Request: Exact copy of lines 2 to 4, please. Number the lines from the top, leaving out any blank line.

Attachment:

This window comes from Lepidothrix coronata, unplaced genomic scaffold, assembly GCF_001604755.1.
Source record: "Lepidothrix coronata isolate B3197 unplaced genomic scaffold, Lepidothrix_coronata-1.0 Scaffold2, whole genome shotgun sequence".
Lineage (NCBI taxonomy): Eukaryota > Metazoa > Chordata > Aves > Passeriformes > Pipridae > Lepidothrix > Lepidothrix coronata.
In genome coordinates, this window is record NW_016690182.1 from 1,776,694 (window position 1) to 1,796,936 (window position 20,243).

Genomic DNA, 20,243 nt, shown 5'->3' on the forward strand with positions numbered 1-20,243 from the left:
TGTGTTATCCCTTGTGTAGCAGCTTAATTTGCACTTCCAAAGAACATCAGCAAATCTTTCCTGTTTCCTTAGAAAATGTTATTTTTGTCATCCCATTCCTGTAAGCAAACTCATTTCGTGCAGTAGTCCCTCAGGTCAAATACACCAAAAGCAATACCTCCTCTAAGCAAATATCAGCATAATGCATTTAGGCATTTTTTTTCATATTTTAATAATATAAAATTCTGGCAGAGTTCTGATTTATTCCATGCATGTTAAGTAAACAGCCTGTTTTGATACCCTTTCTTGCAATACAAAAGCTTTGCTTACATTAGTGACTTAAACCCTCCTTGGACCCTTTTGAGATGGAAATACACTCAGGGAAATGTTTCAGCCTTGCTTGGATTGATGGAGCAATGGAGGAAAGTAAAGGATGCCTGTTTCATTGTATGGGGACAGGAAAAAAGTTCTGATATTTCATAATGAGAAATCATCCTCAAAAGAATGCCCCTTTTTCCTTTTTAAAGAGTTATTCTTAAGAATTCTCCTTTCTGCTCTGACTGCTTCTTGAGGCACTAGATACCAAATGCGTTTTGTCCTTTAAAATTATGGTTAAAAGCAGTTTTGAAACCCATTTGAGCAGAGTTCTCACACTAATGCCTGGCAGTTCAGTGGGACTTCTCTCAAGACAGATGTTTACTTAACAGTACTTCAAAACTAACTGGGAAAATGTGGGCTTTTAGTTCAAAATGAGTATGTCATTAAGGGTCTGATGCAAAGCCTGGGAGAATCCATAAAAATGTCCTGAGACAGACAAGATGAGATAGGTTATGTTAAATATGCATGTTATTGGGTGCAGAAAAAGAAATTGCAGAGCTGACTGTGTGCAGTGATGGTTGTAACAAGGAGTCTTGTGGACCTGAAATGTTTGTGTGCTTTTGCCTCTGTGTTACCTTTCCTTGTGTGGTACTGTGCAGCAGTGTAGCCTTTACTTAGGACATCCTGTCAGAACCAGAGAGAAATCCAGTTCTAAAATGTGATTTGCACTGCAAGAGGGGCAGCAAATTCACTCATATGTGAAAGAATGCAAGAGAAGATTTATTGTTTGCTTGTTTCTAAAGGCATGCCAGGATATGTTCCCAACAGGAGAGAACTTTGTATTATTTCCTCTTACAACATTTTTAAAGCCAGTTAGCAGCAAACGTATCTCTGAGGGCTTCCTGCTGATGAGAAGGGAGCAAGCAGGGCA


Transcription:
Source record: "Lepidothrix coronata isolate B3197 unplaced genomic scaffold, Lepidothrix_coronata-1.0 Scaffold2, whole genome shotgun sequence".
Lineage (NCBI taxonomy): Eukaryota > Metazoa > Chordata > Aves > Passeriformes > Pipridae > Lepidothrix > Lepidothrix coronata.
In genome coordinates, this window is record NW_016690182.1 from 1,776,694 (window position 1) to 1,796,936 (window position 20,243).